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The state has also announced that it will be forced to terminate coverage altogether on Feb. 1 if Congress fails to act.
Officials in Alabama announced Monday that they plan to freeze enrollment for ALL KIDS, the state’s children’s health insurance program starting on Jan. 1 if Congress does not renew the funding for the program. Alabama is the first state to announce such a measure.
The Monday announcement also warns beneficiaries that the ALL KIDS program will be terminated on Feb. 1 if Congressional inaction continues that far into 2018. The program covers as many as 150,000 of Alabama’s kids, and as many as 84,000 young people are at risk of losing their health care coverage if the program is shut down altogether.
Alabama isn’t the only state facing tough choices. Virginia and Colorado have also notified beneficiaries that their coverage is at risk, but both states have chosen to allow children to continue to enroll all the way up to the potential termination date. As many as sixteen other states are projected to see their CHIP funding run out by the end of January.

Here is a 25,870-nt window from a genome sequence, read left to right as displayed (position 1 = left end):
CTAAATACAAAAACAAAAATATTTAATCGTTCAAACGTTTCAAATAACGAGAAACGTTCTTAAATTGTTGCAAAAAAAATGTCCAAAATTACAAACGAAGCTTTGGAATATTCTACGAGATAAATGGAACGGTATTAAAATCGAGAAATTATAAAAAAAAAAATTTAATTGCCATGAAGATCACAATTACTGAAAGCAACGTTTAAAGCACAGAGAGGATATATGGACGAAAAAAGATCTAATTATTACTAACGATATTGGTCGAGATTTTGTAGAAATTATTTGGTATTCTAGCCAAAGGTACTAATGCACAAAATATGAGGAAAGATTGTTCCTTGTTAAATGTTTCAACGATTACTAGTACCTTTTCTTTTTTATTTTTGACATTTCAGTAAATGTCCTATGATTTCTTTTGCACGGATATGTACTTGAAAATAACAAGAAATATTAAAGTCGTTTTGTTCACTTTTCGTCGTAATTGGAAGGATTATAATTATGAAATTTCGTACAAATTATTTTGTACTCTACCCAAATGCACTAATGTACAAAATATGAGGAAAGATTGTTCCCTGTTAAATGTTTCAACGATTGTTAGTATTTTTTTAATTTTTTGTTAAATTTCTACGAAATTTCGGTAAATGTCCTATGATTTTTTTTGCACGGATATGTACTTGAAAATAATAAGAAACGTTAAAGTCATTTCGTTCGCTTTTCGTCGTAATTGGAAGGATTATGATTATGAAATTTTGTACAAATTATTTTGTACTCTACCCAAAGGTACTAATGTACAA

States have frozen enrollment for CHIP before. And disruptions to these state programs have been shown to have a lasting impact on the rate of children covered by health insurance.
Researchers from Georgetown University’s Center for Children and Families, for example, point to Arizona’s CHIP freeze experiment as a “cautionary tale.”
Arizona enacted a freeze on its CHIP program in December 2009. By July 2011, the waiting list for that program had swelled to include more than 100,000 kids. According to the Kaiser Family Foundation, the waiting list continued to grow at a rate of 10,000 kids every month.
Quinn Libson is a Staff Correspondent for Government Executive’s Route Fifty and is based in Washington, D.C.